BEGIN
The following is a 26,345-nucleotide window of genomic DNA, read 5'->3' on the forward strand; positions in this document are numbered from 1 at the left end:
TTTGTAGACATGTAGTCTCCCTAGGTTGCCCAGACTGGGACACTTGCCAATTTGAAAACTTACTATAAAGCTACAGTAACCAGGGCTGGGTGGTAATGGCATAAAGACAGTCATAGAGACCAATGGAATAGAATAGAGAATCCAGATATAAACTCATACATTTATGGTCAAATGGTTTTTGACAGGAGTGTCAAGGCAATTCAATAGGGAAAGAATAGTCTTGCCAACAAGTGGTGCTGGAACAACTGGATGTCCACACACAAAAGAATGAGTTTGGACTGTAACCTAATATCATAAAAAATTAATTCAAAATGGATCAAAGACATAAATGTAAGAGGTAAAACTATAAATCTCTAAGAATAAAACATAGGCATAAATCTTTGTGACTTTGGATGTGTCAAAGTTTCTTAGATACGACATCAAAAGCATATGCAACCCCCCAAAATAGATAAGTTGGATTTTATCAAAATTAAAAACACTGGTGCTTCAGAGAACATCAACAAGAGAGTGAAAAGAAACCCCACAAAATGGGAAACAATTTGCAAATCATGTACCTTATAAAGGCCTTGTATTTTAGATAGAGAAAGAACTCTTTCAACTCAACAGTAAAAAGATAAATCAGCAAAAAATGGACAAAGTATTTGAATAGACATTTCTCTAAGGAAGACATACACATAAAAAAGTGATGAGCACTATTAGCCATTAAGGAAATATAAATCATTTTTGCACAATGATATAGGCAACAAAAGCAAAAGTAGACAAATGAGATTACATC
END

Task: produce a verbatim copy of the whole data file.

The following is a 26,345-nucleotide window of genomic DNA, read 5'->3' on the forward strand; positions in this document are numbered from 1 at the left end:
TTTGTAGACATGTAGTCTCCCTAGGTTGCCCAGACTGGGACACTTGCCAATTTGAAAACTTACTATAAAGCTACAGTAACCAGGGCTGGGTGGTAATGGCATAAAGACAGTCATAGAGACCAATGGAATAGAATAGAGAATCCAGATATAAACTCATACATTTATGGTCAAATGGTTTTTGACAGGAGTGTCAAGGCAATTCAATAGGGAAAGAATAGTCTTGCCAACAAGTGGTGCTGGAACAACTGGATGTCCACACACAAAAGAATGAGTTTGGACTGTAACCTAATATCATAAAAAATTAATTCAAAATGGATCAAAGACATAAATGTAAGAGGTAAAACTATAAATCTCTAAGAATAAAACATAGGCATAAATCTTTGTGACTTTGGATGTGTCAAAGTTTCTTAGATACGACATCAAAAGCATATGCAACCCCCCAAAATAGATAAGTTGGATTTTATCAAAATTAAAAACACTGGTGCTTCAGAGAACATCAACAAGAGAGTGAAAAGAAACCCCACAAAATGGGAAACAATTTGCAAATCATGTACCTTATAAAGGCCTTGTATTTTAGATAGAGAAAGAACTCTTTCAACTCAACAGTAAAAAGATAAATCAGCAAAAAATGGACAAAGTATTTGAATAGACATTTCTCTAAGGAAGACATACACATAAAAAAGTGATGAGCACTATTAGCCATTAAGGAAATATAAATCATTTTTGCACAATGATATAGGCAACAAAAGCAAAAGTAGACAAATGAGATTACATC